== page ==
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VEGETATION SPECIES DATA (FIFE)
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Vegetation Species Data (FIFE)

Summary:

The Vegetation Species and Cover Abundance Data Set documents the species present at the FIFE staff data measurement sites. Percent cover is estimated for each species at approximately the time of the IFC's. Disturbances occur over a variety of spatial and temporal scales in North American grasslands, and interactions of these different disturbances affect community structure. Two types of disturbance commonly occur over large spatial scales in grasslands, namely, fire and grazing.

Analysis of percent cover of dominant species indicated that composition and heterogeneity was significantly affected by grazing intensity and burning. The effects of disturbances on community structure are not additive, and may not be extrapolated from studies of single factors. The interpretation of patterns in natural communities is clearly scale dependent, and processes may act differently when viewed from different spatial or temporal scales. The effects of scale may not always be predictable; therefore, an understanding of pattern and process at one hierarchical level may not provide useful information about pattern and process at a different hierarchical level.

Table of Contents:

  1. Data Set Overview
  2. Investigator(s)
  3. Theory of Measurements
  4. Equipment
  5. Data Acquisition Methods
  6. Observations
  7. Data Description
  8. Data Organization
  9. Data Manipulations
  10. Errors
  11. Notes
  12. Application of the Data Set
  13. Future Modifications and Plans
  14. Software
  15. Data Access
  16. Output Products and Availability
  17. References
  18. Glossary of Terms
  19. List of Acronyms
  20. Document Information

1. Data Set Overview:

Data Set Identification:

Vegetation Species Data (FIFE).
(Vegetation Species and Cover Abundance).

Data Set Introduction:

The Vegetation Species and Cover Abundance Data Set documents the species present at the FIFE staff data measurement sites. Percent cover is estimated for each species at approximately the time of the IFC's.

Objective/Purpose:

The objectives of this study were:

  1. To provide FIFE Science investigators with measurements and analyses of vegetation species and community structure for use with remotely sensed data and surface flux measurements, and
  2. To determine the effects of fire, grazing, and the two in combination on heterogeneity within and between communities in the tallgrass prairie landscape.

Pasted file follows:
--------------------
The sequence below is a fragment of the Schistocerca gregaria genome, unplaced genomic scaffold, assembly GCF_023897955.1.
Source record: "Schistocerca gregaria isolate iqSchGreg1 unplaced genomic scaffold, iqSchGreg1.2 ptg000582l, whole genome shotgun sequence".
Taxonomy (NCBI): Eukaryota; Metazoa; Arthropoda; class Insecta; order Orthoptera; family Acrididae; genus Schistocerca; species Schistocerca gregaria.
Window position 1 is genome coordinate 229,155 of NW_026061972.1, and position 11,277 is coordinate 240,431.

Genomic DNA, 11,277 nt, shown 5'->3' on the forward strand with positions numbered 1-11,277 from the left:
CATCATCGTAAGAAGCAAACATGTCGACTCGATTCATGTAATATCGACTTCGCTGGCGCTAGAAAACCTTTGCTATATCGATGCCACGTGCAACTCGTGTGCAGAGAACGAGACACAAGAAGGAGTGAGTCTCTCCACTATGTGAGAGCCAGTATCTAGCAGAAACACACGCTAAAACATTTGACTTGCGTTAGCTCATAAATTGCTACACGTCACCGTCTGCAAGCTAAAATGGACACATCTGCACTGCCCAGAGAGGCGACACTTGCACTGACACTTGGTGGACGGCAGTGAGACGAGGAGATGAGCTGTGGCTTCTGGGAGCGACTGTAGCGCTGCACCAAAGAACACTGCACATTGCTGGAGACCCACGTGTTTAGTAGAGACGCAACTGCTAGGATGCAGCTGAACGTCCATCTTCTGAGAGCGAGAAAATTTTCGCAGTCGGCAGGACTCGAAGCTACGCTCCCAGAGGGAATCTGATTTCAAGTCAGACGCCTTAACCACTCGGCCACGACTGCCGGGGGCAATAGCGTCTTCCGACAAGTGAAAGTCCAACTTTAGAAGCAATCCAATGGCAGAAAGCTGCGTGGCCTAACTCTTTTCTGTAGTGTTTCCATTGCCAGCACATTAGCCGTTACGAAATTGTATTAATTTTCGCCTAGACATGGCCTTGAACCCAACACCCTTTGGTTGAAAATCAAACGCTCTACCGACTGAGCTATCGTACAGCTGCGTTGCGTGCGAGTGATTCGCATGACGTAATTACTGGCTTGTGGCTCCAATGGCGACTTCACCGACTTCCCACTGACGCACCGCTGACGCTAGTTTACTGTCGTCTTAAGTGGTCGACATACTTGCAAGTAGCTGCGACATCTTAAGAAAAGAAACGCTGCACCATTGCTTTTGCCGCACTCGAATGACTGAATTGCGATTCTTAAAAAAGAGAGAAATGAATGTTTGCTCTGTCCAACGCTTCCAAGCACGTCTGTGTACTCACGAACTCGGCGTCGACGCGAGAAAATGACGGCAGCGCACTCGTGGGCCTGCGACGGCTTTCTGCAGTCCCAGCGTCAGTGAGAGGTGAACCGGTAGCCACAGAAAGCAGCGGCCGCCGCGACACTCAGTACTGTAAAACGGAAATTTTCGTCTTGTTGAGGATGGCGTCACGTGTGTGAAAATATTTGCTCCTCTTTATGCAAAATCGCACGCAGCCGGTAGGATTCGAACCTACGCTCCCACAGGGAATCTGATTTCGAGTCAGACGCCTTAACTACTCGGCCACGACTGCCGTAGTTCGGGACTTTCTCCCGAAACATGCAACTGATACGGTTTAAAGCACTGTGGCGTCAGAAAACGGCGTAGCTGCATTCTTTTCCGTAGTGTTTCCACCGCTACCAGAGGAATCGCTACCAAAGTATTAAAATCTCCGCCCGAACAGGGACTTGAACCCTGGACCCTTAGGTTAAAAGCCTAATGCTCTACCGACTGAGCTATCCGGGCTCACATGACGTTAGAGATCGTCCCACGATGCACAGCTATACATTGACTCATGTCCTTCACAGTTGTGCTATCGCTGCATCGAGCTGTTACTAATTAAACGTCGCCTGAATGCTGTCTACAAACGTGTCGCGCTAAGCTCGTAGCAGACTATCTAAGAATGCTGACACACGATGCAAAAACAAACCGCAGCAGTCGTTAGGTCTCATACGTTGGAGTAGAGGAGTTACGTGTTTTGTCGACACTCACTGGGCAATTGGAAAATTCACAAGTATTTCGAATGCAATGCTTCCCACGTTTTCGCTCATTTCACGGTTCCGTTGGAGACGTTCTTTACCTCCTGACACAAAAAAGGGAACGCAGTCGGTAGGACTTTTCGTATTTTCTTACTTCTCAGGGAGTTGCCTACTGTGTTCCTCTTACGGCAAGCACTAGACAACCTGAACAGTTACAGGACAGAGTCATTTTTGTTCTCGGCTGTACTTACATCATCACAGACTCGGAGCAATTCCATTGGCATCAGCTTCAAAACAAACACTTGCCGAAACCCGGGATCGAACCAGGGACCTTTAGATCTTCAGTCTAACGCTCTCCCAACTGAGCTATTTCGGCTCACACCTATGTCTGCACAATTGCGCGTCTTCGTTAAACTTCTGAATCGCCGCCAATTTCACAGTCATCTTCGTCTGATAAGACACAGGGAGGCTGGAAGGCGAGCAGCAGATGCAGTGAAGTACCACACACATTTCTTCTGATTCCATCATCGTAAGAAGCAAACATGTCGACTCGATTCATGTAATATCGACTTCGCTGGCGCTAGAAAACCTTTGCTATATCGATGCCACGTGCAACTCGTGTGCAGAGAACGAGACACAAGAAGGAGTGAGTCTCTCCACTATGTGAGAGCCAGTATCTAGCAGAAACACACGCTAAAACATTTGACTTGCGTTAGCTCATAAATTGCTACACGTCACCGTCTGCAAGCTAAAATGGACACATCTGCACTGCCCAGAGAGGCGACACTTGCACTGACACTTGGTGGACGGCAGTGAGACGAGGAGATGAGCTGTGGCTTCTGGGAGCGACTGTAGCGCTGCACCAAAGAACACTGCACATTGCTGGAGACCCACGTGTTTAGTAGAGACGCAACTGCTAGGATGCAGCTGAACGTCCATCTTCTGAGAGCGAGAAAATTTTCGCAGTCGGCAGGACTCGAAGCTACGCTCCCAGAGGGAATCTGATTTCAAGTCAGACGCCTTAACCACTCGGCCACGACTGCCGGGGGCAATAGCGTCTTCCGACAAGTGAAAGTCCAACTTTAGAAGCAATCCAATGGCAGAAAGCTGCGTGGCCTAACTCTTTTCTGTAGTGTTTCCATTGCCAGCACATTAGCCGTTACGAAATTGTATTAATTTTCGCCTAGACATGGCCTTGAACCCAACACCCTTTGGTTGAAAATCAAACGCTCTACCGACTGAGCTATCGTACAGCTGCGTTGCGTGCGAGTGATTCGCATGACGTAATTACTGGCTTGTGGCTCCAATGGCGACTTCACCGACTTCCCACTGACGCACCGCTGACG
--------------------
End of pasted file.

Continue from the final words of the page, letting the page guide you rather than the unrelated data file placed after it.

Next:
Summary of Parameters:

Plant species code and cover abundance.

Discussion:

This data set documents the species present at the FIFE staff data measurement sites. Percent cover is estimated for each species at approximately the time of the IFC's.

Analysis of percent cover of dominant species indicated that composition was significantly affected by grazing intensity. Grazing also increased the variation in composition between sites. When burning is combined with grazing, species composition is extremely variable across sites. Grazing alone tended to increase heterogeneity between samples within sites, except at high grazing intensities. Burning also increased heterogeneity within a site, but heterogeneity was lower in burned sites that were moderately to heavily grazed. Therefore, the effects of disturbances on community structure are not additive, and may not be extrapolated from studies of single factors.

Related Data Sets:

FIS Data Base Table Name:

VEG_SPECIES_DATA.

2. Investigator(s):

Investigator(s) Name and Title:

Staff Science.

Title of Investigation:

Staff Science Data Acquisition Program.

Contact Information:

Contact 1:
Dr. D.J. Gibson
Southern Illinois University
Carbondale, IL
Tel. (618) 453-3231
Email: GA4239@SIUCVMB

Contact 2:
S.L. Collins
Univ. of Oklahoma
Norman, OK
(405) 325-1651
Email: AC0020@UOKMVSA

Contact 3:
S.M. Glenn
Oklahoma Biological Survey
Norman, OK
Tel. (405) 325-5374
Email: ac2020@uokmvsa.bitnet

Requested Form of Acknowledgment.

The Vegetation Species and Cover Abundance data were collected for FIFE by S.M. Glenn and D.J. Gibson. Their contribution of these data is particularly appreciated.

3. Theory of Measurements:

The interpretation of patterns in natural communities is clearly scale dependent, and processes may act differently when viewed from different spatial or temporal scales. The effects of scale may not always be predictable; therefore, an understanding of pattern and process at one hierarchical level may not provide useful information about pattern and process at a different hierarchical level.